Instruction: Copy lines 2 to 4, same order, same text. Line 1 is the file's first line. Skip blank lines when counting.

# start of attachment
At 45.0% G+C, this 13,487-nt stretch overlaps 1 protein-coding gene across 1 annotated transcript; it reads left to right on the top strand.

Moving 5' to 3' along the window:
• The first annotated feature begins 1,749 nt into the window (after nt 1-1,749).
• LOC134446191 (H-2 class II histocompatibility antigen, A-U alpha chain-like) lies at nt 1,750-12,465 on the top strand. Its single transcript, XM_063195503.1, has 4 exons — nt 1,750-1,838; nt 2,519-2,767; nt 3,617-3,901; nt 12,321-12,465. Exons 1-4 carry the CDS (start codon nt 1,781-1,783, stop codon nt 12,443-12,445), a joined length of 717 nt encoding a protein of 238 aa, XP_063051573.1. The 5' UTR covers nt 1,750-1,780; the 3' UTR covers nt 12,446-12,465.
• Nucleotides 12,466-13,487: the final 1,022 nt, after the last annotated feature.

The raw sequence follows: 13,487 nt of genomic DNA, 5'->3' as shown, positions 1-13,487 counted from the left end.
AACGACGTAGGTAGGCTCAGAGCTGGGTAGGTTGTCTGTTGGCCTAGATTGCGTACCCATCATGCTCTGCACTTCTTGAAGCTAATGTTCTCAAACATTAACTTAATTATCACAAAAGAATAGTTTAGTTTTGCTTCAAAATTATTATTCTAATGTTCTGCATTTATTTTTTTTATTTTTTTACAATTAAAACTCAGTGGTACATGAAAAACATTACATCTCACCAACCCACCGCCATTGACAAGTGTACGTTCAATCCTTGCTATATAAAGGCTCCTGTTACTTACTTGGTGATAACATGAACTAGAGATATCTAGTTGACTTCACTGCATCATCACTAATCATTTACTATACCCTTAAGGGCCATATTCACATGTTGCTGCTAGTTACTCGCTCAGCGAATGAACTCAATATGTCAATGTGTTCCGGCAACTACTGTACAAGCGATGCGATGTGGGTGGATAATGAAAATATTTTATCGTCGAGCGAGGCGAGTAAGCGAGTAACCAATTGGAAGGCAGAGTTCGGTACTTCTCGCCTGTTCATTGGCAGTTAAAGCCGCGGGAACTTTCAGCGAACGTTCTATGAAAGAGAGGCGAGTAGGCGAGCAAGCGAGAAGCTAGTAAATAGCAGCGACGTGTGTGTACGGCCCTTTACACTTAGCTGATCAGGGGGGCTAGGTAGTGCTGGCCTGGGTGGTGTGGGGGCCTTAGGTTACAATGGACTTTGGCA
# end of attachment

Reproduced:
Moving 5' to 3' along the window:
• The first annotated feature begins 1,749 nt into the window (after nt 1-1,749).
• LOC134446191 (H-2 class II histocompatibility antigen, A-U alpha chain-like) lies at nt 1,750-12,465 on the top strand. Its single transcript, XM_063195503.1, has 4 exons — nt 1,750-1,838; nt 2,519-2,767; nt 3,617-3,901; nt 12,321-12,465. Exons 1-4 carry the CDS (start codon nt 1,781-1,783, stop codon nt 12,443-12,445), a joined length of 717 nt encoding a protein of 238 aa, XP_063051573.1. The 5' UTR covers nt 1,750-1,780; the 3' UTR covers nt 12,446-12,465.